Mental health in schools
Chido Madzvamutse–Mental Wellness
As discussed in previous articles, mental health is defined as a state of well-being in which an individual realises his or her own potential, can cope with the normal stresses of life, can work productively and fruitfully, and is able to make a meaningful contribution to their community.
Schools can provide a conducive environment that can help foster mental well-being of children, young people and educators as well. Schools provide opportunities for early detection of common mental health problems and for making appropriate referrals for further care.
As the school year gets underway, children and young people will be spending most of their day at the learning institutions and it is important to consider mental health and well-being in schools to help children and young people to thrive.
How can the school environment influence mental health and well-being?
The experiences we have at school can deeply shape who and what we become in life. School provides opportunities to grow and develop physically, intellectually, emotionally and socially and can be agents for lifelong health. Schools can promote mental well-being through helping learners:
Understand and manage emotions: through interaction with other children and authority figures outside their own family in schools. Young people can develop skills to recognise and manage their own emotions as well as to be empathetic to the emotions of others.
Develop problem solving skills and mental flexibility: the school environment presents challenges and stressors that, with adequate support and guidance, can help learners develop problem solving skills and manage life stress which help them build resilience and cope better in life.
Develop a sense of purpose and ability to set goals and achieve them: school can help learners discover their abilities and purpose in life and with guidance they start to set goals towards what they want to achieve in life.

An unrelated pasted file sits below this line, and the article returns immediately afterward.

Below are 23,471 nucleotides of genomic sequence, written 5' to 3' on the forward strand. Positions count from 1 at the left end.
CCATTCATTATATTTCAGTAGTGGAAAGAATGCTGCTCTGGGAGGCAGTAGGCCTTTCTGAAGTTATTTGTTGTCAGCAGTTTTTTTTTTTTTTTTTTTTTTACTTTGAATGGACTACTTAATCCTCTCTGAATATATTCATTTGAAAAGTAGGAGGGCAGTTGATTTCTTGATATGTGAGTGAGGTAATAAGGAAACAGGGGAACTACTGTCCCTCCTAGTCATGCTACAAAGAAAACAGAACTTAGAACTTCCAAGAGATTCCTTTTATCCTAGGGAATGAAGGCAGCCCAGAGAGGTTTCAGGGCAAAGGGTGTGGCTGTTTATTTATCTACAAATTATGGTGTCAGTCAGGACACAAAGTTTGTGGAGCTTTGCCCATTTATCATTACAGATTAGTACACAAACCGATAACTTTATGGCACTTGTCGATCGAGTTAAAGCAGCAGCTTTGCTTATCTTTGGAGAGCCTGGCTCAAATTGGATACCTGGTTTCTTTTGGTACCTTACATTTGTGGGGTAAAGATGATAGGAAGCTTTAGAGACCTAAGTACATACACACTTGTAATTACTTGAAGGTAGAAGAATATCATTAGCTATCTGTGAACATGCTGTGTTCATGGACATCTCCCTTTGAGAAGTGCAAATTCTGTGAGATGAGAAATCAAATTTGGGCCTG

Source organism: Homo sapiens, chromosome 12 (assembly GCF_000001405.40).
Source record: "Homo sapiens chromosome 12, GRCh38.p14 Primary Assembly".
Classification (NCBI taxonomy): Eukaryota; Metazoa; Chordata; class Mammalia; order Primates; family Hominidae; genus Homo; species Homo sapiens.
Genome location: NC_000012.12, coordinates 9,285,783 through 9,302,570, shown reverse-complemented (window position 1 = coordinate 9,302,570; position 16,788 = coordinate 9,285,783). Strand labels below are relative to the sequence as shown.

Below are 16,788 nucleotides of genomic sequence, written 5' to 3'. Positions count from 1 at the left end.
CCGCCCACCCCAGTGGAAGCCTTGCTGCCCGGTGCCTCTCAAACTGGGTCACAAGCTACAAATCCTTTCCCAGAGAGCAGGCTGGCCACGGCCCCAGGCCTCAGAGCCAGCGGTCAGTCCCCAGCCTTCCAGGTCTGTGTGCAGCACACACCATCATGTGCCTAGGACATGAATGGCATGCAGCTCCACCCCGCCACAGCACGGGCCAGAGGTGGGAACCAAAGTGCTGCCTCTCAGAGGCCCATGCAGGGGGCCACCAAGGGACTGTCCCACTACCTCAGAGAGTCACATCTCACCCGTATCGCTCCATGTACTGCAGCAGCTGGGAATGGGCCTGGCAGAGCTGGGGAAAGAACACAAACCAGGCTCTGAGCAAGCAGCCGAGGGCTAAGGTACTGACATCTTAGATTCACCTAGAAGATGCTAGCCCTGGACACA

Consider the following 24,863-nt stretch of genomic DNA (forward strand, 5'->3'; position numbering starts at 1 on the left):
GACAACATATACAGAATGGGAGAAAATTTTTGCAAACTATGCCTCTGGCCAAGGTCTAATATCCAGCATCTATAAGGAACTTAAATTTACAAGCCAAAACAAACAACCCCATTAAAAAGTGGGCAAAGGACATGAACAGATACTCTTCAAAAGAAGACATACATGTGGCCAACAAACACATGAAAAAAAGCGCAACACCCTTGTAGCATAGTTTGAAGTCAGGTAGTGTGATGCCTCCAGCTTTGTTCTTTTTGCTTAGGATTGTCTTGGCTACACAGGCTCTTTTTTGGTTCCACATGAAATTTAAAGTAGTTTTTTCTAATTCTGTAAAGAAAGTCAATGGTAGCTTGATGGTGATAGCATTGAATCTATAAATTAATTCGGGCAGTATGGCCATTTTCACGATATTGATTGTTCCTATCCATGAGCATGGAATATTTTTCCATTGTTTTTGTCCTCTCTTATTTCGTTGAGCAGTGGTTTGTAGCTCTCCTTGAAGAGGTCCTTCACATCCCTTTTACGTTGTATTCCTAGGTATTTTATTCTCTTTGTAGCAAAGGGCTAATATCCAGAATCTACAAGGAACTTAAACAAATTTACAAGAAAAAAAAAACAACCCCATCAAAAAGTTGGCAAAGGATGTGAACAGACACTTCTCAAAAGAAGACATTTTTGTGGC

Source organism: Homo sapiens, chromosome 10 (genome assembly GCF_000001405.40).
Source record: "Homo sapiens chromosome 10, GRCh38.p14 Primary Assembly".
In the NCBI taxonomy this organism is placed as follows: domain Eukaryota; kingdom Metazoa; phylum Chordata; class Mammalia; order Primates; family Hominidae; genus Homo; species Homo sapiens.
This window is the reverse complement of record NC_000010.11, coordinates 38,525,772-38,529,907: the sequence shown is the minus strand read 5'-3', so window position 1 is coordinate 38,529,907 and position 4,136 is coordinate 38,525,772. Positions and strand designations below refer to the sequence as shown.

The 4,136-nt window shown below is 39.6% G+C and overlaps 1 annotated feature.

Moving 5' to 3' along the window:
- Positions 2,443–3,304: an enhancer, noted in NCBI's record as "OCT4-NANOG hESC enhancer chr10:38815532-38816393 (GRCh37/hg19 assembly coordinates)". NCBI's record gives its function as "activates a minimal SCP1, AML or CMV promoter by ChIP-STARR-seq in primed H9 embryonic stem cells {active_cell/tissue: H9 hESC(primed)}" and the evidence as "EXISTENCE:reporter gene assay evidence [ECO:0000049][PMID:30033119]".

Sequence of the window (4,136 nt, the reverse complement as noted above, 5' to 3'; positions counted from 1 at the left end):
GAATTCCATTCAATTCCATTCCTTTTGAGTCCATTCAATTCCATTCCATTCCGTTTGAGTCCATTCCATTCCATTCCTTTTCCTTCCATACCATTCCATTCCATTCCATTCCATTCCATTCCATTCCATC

Unfortunately, school environments are not always conducive for mental health.
School related factors that can affect mental health negatively include:
Bullying: peer relationships among students are an important factor in mental well-being. While disagreements are common in all relationships, when there is physical or verbal abuse between learners and the other is intimidated or manipulated by another this can negatively impact both parties. The learner being bullied can be stressed and may be at risk of developing anxiety or depression or other mental health challenges.
They may struggle with low self-esteem and confidence due to the bullying.
The learner who is a bully is also affected by this experience particularly if the behaviour is not adequately addressed by school authorities and parents.
The learner may learn to use intimidation and manipulation as maladaptive approaches to relationships with others.
Those who bully others may be struggling with conduct disorder and other behavioural mental health problems that need to be appropriately managed. Some of those who bully others were bullied themselves at some point in their life.
Unhealthy academic or sporting pressure: While it is expected that there will be some pressure due to academic expectations and pressure to perform as part of school sporting teams, if this is excessive or inappropriate it can result in unhealthy stress. Pressure can be from both parents and teachers as well as other learners and can result in pupils or students failing to thrive in the classroom or sports field.
Lack of balance: School can potentially be a place for growth, learning and development physically, intellectually, emotionally and socially. Sometimes school environments are lopsided with much emphasis on academic performance at the expense of other aspects of development such as sports and exercise, social interaction and play. This can result in poor work life balance practices that can persist into adulthood negatively impacting mental well-being.